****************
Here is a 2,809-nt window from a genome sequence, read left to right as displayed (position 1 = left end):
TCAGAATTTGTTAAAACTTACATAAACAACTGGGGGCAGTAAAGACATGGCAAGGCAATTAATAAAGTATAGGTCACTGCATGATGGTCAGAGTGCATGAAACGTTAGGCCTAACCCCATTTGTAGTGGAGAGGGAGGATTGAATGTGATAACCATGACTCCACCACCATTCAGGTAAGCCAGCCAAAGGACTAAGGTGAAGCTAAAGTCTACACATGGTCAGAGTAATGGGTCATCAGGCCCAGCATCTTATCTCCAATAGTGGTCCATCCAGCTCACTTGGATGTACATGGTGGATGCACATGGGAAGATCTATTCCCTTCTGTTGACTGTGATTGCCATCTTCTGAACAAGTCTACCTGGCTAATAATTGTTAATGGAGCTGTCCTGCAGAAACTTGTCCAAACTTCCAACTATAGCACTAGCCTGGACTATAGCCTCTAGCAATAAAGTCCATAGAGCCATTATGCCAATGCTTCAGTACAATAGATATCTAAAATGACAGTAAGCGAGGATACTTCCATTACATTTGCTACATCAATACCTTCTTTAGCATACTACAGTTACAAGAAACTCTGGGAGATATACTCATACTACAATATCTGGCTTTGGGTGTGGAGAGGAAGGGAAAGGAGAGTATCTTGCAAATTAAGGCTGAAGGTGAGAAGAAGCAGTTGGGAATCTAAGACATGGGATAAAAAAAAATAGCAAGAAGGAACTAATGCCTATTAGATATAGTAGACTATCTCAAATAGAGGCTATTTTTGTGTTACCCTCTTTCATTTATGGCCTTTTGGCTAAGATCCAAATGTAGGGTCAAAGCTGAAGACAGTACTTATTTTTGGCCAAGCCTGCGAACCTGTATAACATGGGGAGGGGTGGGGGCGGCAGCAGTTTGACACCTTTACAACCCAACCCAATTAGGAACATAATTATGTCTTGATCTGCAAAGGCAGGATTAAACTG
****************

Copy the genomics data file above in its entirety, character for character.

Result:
Here is a 2,809-nt window from a genome sequence, read left to right as displayed (position 1 = left end):
TCAGAATTTGTTAAAACTTACATAAACAACTGGGGGCAGTAAAGACATGGCAAGGCAATTAATAAAGTATAGGTCACTGCATGATGGTCAGAGTGCATGAAACGTTAGGCCTAACCCCATTTGTAGTGGAGAGGGAGGATTGAATGTGATAACCATGACTCCACCACCATTCAGGTAAGCCAGCCAAAGGACTAAGGTGAAGCTAAAGTCTACACATGGTCAGAGTAATGGGTCATCAGGCCCAGCATCTTATCTCCAATAGTGGTCCATCCAGCTCACTTGGATGTACATGGTGGATGCACATGGGAAGATCTATTCCCTTCTGTTGACTGTGATTGCCATCTTCTGAACAAGTCTACCTGGCTAATAATTGTTAATGGAGCTGTCCTGCAGAAACTTGTCCAAACTTCCAACTATAGCACTAGCCTGGACTATAGCCTCTAGCAATAAAGTCCATAGAGCCATTATGCCAATGCTTCAGTACAATAGATATCTAAAATGACAGTAAGCGAGGATACTTCCATTACATTTGCTACATCAATACCTTCTTTAGCATACTACAGTTACAAGAAACTCTGGGAGATATACTCATACTACAATATCTGGCTTTGGGTGTGGAGAGGAAGGGAAAGGAGAGTATCTTGCAAATTAAGGCTGAAGGTGAGAAGAAGCAGTTGGGAATCTAAGACATGGGATAAAAAAAAATAGCAAGAAGGAACTAATGCCTATTAGATATAGTAGACTATCTCAAATAGAGGCTATTTTTGTGTTACCCTCTTTCATTTATGGCCTTTTGGCTAAGATCCAAATGTAGGGTCAAAGCTGAAGACAGTACTTATTTTTGGCCAAGCCTGCGAACCTGTATAACATGGGGAGGGGTGGGGGCGGCAGCAGTTTGACACCTTTACAACCCAACCCAATTAGGAACATAATTATGTCTTGATCTGCAAAGGCAGGATTAAACTG